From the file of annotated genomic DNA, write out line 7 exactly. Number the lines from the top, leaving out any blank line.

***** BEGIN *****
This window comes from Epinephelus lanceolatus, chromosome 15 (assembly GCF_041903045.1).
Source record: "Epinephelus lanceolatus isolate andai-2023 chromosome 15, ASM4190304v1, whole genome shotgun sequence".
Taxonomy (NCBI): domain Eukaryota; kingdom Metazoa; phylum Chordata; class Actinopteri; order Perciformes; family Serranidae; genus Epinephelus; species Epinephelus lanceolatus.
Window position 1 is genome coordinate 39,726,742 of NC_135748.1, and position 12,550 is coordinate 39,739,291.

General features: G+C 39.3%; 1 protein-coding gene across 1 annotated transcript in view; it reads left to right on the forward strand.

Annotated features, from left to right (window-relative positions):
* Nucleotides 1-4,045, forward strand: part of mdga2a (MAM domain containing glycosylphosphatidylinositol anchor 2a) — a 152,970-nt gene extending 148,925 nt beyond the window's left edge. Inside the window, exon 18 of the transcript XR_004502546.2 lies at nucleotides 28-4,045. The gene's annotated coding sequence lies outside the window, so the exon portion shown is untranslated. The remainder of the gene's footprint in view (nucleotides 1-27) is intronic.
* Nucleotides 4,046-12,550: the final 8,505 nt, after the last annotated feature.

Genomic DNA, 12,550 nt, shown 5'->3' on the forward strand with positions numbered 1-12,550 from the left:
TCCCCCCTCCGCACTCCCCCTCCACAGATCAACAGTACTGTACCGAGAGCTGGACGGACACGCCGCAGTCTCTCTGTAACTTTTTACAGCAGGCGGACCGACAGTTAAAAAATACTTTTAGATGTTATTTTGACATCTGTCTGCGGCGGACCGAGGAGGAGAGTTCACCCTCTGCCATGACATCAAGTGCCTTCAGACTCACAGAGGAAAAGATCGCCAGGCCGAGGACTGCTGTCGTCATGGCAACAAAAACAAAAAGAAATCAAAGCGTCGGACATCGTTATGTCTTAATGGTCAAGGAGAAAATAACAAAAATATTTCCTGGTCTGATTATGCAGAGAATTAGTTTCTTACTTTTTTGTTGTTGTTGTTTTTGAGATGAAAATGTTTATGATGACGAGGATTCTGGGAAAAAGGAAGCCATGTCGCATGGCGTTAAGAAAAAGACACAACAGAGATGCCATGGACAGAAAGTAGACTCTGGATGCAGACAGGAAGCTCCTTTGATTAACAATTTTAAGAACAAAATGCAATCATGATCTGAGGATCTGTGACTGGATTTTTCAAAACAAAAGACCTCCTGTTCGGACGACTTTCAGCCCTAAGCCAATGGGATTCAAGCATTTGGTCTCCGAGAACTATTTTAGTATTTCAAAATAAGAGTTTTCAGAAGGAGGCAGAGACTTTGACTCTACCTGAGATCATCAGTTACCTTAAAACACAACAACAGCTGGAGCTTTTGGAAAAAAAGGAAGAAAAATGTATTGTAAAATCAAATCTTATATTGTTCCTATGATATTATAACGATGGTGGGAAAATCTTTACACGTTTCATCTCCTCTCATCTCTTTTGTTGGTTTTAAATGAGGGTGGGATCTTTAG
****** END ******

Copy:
* Nucleotides 1-4,045, forward strand: part of mdga2a (MAM domain containing glycosylphosphatidylinositol anchor 2a) — a 152,970-nt gene extending 148,925 nt beyond the window's left edge. Inside the window, exon 18 of the transcript XR_004502546.2 lies at nucleotides 28-4,045. The gene's annotated coding sequence lies outside the window, so the exon portion shown is untranslated. The remainder of the gene's footprint in view (nucleotides 1-27) is intronic.